Boston-based Veritas Genetics, a pioneer in accessible genetic screening for disease prevention and early detection, received its first European CE mark approval for the company's hereditary breast and ovarian cancer genetic screening test, myBRCA. Veritas introduced myBRCA, which sequences BRCA1 and BRCA2 genes using proprietary gene-targeting technology and Next Generation Sequencing, in North America in May 2015. [More]
Understanding the causes of sudden death in epilepsy: an interview with Professor Sanjay Sisodiya

Understanding the causes of sudden death in epilepsy: an interview with Professor Sanjay Sisodiya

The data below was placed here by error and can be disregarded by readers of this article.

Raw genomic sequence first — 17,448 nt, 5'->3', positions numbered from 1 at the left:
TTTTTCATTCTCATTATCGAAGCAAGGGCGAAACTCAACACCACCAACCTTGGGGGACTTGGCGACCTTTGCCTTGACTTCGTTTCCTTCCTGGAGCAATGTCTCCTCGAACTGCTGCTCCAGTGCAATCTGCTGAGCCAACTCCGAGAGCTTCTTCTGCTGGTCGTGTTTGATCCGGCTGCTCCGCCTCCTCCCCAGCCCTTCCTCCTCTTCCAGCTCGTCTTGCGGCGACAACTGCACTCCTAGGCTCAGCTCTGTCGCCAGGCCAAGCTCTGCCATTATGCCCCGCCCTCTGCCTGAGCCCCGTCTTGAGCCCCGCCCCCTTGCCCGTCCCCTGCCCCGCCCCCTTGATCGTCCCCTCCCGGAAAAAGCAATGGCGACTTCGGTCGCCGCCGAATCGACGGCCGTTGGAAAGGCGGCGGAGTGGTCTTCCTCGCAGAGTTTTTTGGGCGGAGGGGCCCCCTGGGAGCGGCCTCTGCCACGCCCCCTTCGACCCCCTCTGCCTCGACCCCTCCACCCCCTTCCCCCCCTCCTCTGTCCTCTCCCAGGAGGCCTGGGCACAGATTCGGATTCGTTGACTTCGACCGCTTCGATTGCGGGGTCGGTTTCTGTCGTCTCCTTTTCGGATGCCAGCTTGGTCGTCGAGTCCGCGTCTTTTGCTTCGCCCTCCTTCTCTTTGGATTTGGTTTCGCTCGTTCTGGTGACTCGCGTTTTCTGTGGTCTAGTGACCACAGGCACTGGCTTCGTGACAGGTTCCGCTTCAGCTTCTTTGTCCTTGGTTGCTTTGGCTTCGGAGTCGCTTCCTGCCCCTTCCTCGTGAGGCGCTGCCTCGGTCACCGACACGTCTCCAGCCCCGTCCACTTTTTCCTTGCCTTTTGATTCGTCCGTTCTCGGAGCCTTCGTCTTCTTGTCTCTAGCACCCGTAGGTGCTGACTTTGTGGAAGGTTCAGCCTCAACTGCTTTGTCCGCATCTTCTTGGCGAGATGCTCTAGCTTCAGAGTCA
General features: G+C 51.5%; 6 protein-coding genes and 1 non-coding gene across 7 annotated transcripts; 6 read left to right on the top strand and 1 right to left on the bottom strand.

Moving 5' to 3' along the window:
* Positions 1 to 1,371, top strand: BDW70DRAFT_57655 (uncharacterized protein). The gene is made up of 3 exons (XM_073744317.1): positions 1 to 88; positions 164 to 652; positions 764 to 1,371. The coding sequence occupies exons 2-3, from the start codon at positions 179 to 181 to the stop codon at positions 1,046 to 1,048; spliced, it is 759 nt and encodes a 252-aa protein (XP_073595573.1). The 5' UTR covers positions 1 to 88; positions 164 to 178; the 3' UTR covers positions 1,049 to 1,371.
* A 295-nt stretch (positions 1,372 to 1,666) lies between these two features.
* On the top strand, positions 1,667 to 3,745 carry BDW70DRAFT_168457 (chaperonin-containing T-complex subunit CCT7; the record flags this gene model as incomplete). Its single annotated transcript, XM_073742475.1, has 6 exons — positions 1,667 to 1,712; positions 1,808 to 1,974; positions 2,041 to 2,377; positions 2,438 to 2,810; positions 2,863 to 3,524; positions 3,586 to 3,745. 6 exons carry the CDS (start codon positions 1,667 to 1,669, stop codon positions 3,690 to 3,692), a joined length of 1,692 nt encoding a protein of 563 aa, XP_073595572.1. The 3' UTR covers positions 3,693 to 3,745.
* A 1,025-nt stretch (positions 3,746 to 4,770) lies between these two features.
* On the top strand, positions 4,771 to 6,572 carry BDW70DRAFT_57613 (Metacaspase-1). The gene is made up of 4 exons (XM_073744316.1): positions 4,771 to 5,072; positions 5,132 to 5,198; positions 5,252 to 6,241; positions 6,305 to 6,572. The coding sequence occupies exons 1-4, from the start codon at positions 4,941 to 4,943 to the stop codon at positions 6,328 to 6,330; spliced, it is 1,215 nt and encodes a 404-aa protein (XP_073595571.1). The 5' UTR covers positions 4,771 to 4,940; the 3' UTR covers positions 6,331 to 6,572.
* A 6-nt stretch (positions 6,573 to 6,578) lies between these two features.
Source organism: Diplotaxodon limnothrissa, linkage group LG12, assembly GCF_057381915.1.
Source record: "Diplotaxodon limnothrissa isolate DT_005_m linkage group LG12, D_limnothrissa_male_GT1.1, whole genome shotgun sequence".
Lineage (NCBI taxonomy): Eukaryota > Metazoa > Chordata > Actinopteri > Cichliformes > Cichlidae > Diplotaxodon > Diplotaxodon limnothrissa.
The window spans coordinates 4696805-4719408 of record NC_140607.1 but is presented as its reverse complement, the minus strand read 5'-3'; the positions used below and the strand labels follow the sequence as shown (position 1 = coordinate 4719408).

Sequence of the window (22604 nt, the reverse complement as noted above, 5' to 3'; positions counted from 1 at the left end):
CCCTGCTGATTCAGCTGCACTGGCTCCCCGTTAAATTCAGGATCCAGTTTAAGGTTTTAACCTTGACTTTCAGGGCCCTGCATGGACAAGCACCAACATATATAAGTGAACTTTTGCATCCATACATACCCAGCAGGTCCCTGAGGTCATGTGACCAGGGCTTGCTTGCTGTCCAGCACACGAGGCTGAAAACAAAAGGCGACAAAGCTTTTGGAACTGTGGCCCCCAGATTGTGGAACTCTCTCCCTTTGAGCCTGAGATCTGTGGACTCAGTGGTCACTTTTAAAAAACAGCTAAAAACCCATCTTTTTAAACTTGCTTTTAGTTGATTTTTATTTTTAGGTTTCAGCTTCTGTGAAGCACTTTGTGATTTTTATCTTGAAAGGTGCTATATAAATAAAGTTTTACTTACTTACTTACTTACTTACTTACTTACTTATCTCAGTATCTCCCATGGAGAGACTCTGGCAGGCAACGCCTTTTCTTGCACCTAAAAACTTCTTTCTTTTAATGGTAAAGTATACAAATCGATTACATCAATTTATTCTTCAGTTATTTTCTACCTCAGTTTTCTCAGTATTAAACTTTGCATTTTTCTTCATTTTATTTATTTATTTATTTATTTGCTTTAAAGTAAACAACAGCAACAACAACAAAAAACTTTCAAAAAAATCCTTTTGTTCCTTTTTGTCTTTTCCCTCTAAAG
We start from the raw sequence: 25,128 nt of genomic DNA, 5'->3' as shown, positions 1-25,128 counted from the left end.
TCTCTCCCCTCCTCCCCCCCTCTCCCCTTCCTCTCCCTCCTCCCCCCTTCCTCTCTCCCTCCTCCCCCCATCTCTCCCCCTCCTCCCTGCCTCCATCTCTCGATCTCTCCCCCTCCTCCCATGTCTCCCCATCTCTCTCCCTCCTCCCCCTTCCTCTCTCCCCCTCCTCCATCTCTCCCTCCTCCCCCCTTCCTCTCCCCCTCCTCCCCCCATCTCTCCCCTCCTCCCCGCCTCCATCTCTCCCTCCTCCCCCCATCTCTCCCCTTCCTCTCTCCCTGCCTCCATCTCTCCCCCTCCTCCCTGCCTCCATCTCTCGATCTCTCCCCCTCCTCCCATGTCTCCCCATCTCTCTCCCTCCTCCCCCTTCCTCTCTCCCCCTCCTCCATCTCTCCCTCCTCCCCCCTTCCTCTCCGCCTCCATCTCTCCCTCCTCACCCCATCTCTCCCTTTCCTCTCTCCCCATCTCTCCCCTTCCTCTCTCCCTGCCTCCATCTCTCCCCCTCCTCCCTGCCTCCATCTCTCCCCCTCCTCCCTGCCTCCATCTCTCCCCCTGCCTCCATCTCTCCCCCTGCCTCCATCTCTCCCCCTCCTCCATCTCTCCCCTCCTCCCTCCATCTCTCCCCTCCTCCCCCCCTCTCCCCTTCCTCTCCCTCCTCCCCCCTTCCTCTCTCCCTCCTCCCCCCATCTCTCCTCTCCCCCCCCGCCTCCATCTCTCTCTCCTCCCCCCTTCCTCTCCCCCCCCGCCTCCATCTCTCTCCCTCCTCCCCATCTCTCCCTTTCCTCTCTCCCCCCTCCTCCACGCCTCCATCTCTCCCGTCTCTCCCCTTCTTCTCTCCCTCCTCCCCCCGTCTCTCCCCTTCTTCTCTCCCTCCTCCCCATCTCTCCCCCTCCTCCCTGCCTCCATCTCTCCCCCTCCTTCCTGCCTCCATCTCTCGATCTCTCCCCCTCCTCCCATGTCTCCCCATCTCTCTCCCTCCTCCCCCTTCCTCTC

SUDEP is the sudden unexpected witnessed or unwitnessed, non-traumatic and non-drowning death in people with epilepsy, with or without evidence of a seizure. It doesn’t necessarily have to be in the known context of a seizure, excluding documented status epilepticus, where people have seizure after seizure. [More]
MIPT scientists reveal that weak gamma radiation doses prolong life of female fruit flies

MIPT scientists reveal that weak gamma radiation doses prolong life of female fruit flies

Scientists at MIPT have revealed that weak doses of gamma radiation prolong the life of drosophila flies (fruit flies), and that the effect is stronger in females than in males. These findings could reveal the genes that enable the prolongation of life and in the future lead to the creation of a means to prevent aging in humans. [More]